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Deep Habits: Listen to Baseball on the Radio

April 11th, 2015 · 35 comments

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Distracted in the Dugout

Last week, the Washington Post featured a front page story about the declining number of kids who play organized baseball. There are various reasons for this decline, but the story emphasized the sport’s lack of action.

Here’s an articulate 15-year old, as quoted in the article, explaining his reasons for quitting baseball:

Baseball is a bunch of thinking, and I live a different lifestyle than baseball. In basketball and football, you live in the moment. You got to be quick. Everything I do, I do with urgency.

This teenager is right. Baseball, undoubtedly, is a slow sport: even more so for spectators than the players.

But while this might be bad news for those hoping to attract the allegiance of the iPhone generation, I’ve found it to be quite useful in my own quest to sharpen my deep work skills.

Deep Relaxation

In particular, I try to listen to at least one baseball game per week on the radio (we don’t have cable, and I can’t stream local coverage, so there’s no other way for me to legally catch the games).

When listening, I maintain a strict “no technology” rule — no phones, no iPads, no other source of electronic distraction (I do allow myself to read during commercial breaks).

My experience is that the slowness of the games, combined with the lack of visual stimuli, can be, at first, excruciating.

If I stick with it, however, my mind eventually downshifts — quieting the noisy neuronal clamoring for easy entertainment, and leaving instead an unencumbered attention of a type that I often seek in my work.

Listening to a ballgame, in other words, becomes excellent training for reaching and maintaining the deep mental states that produces things that matter.

I’m not suggesting that everyone become baseball fans. I am suggesting, however, that if you take deep work seriously, it’s worth having some rituals outside your professional life that help you practice the states of mind it requires.

(Photo by Garry Wilmore)

35 thoughts on “Deep Habits: Listen to Baseball on the Radio

  1. Marc says:

    Hi Cal,

    Do you have any data to support your claim?

    It is quite interesting. I would like to know more about it.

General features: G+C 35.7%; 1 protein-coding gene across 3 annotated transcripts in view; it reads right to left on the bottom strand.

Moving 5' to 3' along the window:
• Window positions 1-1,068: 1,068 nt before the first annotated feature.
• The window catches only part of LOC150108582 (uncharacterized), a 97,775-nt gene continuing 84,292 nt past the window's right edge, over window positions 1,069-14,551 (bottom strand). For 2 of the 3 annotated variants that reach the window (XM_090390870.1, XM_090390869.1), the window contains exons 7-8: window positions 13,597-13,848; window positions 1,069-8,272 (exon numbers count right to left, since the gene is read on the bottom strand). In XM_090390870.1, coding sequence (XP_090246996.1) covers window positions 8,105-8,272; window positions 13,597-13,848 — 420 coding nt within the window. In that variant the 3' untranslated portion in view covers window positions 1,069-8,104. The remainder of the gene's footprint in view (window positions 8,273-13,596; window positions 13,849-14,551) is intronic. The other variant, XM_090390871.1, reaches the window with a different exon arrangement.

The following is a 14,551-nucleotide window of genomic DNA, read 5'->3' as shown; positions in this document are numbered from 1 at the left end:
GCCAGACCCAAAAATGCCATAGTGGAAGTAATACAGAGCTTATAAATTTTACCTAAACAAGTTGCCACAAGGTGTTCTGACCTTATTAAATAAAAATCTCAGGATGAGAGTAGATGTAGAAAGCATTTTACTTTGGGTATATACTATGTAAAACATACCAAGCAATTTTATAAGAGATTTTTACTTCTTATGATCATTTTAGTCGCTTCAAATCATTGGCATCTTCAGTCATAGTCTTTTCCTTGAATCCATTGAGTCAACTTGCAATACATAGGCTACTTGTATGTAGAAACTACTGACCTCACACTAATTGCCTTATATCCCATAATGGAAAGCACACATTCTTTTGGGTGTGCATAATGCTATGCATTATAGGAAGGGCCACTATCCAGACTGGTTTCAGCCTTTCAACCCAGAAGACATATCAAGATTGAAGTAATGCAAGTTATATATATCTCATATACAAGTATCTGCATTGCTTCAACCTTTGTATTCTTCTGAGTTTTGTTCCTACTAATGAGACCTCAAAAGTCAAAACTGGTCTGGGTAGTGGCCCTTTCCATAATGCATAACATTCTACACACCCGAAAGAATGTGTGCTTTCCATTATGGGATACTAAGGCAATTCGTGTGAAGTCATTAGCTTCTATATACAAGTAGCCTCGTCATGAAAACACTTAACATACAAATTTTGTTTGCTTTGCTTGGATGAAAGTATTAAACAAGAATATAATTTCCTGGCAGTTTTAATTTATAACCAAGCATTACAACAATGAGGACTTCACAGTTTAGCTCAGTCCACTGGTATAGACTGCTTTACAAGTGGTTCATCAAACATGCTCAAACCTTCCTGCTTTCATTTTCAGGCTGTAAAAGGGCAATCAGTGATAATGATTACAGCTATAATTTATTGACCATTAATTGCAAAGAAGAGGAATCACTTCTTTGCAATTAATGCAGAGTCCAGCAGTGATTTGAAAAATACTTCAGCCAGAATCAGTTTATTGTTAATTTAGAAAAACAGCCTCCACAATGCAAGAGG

Thanks.

  2. Erik says:

    Although I think your findings are a bit anecdotal, I agree with your conclusion. Just like reading demands cognitive skills, so does listening. I find listening to baseball games to be great training for being a good listener in the lecture setting and for being mindful in other listening scenarios.

    Listening to a baseball game also requires other skill sets like visualizing the situation through what the broadcaster is telling you and creating a mental model of the game allowing the listener to anticipate what moves the teams will be trying to make in the game.

    I disagree with the person quoted in the article. Football has many of the set breaks and by-design turns just like baseball and can be another opportunity for developing listening skills. Football can also be much slower and longer then baseball in most instances. But my disappointment with the quote is at the beginning, “Baseball is a bunch of thinking.” God forbid that some thinking break out while trying to spectate.

    Thanks for another great article.

  3. Agustin Barboza says:

    Cal,
    What types of habits or rutines you would suggest to a teenager that wants to have more deep work in his life and be less distracted by technology? Thanks for reading Cal, and congratulations for your fantastic blog!

  4. My experience is that the slowness of the games, combined with the lack of visual stimuli, can be, at first, excruciating.

    If you are used to listening to something while driving, try driving in complete silence. You get the same urge and its so painful. After a while you reach a place of calm. Very interesting thing to observe.

    1. I second your advice Jeremy!

      I use transit time as its own type of meditation. Even when I’m driving long distance. Now I drive 75% or more of the time in silence, it’s such a rich experience.

      And to echo Cal, this kind of immersive practice spills over into my other activities, to great benefit.

      Evan

  5. Kathy says:

    The links on your site are not working. Try the links in this article, and you will see what I mean.

    1. Cameron says:

      The links are working for me. For what it’s worth.

  6. Elaine says:

    Ha – I used to do this with my grandfather, major league baseball especially. It does develop concentration and “the mind’s eye”. In-depth radio programs of all kinds can do something similar and I think many people today still enjoy this type of experience via podcasts like “Welcome to Night Vale” if not live broadcast radio. This post has me rethinking my resistance to audiobooks. I find them waaay too slow compared to reading text but recapturing the pace and magic of being read to aloud could be worth it. Baseball may still be the best though. There is a plot but plenty of space for day dreaming too. 🙂